Also known as the CROWN Act (which stands for Creating a Respectful and Open Workplace), Senate Bill 188 (“SB 188”) precludes discrimination against natural hair, making California the first state to take such a step. Specifically, SB 188 amends the definition of race under California’s Education and Government Codes and, therefore, amends the protections against racial discrimination under FEHA. The Bill expands the definition of race to include “traits historically associated with race, including, but not limited to, hair texture and protective hairstyles.”

The amended definition means that the hiring, promotion, and termination of employment and other employment practices must not be made based on such hairstyle traits “unless based on a bona fide occupational qualification or applicable security regulations.” Businesses should carefully consider their workplace dress code and grooming policies as SB 188 specifically mentions afros, braids, twists, and locks as important racial hairstyles.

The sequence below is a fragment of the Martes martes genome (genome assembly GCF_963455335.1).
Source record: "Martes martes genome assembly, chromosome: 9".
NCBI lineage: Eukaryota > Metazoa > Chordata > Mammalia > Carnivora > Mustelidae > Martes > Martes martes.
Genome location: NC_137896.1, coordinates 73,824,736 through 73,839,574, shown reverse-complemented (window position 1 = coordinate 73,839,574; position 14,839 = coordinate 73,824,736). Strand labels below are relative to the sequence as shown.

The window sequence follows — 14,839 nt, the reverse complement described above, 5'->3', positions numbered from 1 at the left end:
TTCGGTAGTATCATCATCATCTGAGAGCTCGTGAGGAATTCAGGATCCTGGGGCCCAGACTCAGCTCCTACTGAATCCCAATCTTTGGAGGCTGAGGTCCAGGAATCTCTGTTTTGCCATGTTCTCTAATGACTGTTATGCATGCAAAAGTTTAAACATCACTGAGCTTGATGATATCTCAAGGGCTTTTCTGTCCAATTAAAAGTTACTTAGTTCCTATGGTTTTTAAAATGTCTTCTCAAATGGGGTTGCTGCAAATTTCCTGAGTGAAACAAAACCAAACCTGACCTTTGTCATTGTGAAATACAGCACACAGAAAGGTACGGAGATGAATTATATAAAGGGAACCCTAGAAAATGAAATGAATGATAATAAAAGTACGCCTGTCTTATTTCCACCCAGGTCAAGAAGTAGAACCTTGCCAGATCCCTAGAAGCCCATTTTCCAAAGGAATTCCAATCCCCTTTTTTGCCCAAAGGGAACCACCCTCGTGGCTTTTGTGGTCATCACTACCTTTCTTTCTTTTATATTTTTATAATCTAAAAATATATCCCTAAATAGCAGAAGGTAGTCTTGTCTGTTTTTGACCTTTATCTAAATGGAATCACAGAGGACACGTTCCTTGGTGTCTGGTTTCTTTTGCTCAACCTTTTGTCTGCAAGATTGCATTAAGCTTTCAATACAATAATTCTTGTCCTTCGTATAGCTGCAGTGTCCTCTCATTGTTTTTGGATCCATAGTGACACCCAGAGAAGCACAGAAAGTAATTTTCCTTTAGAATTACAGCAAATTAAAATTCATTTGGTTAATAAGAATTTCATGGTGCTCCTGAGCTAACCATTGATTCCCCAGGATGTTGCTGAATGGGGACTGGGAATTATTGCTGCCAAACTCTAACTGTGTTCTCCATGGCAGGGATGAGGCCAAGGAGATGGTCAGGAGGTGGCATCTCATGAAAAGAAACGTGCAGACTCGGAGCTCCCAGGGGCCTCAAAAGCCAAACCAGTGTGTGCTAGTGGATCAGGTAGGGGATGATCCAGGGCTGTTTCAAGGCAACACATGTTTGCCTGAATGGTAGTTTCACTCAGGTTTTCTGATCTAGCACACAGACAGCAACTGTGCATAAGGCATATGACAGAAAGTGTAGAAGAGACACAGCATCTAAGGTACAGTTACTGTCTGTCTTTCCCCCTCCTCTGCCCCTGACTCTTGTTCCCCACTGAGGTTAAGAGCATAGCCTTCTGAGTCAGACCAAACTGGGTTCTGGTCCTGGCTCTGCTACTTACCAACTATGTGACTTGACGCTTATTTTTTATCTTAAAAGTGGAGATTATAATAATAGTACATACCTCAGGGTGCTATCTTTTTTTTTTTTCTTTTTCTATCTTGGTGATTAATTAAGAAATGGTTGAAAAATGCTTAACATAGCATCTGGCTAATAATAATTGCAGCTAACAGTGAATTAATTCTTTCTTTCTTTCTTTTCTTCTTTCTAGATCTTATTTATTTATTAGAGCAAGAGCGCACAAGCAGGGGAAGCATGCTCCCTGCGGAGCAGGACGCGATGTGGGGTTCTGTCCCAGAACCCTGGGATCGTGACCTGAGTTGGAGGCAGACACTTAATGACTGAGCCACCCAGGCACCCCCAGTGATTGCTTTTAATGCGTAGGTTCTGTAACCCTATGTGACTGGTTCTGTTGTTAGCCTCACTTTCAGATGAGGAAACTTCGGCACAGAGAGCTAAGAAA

Consumer Law

AB 25 – Clarification of the California Consumer Privacy Act

The California Consumer Privacy Act of 2018 (“CCPA”), grants consumers various rights with regard to their personal information held by businesses, including the right to request a business to disclose specific pieces of personal information it has collected and to have information held by that business deleted. The CCPA has sent many businesses scrambling to interpret its onerous obligations and the timelines for same. Note that the CCPA applies to certain covered businesses, so the first step would be to ensure that the requirements extend to your business.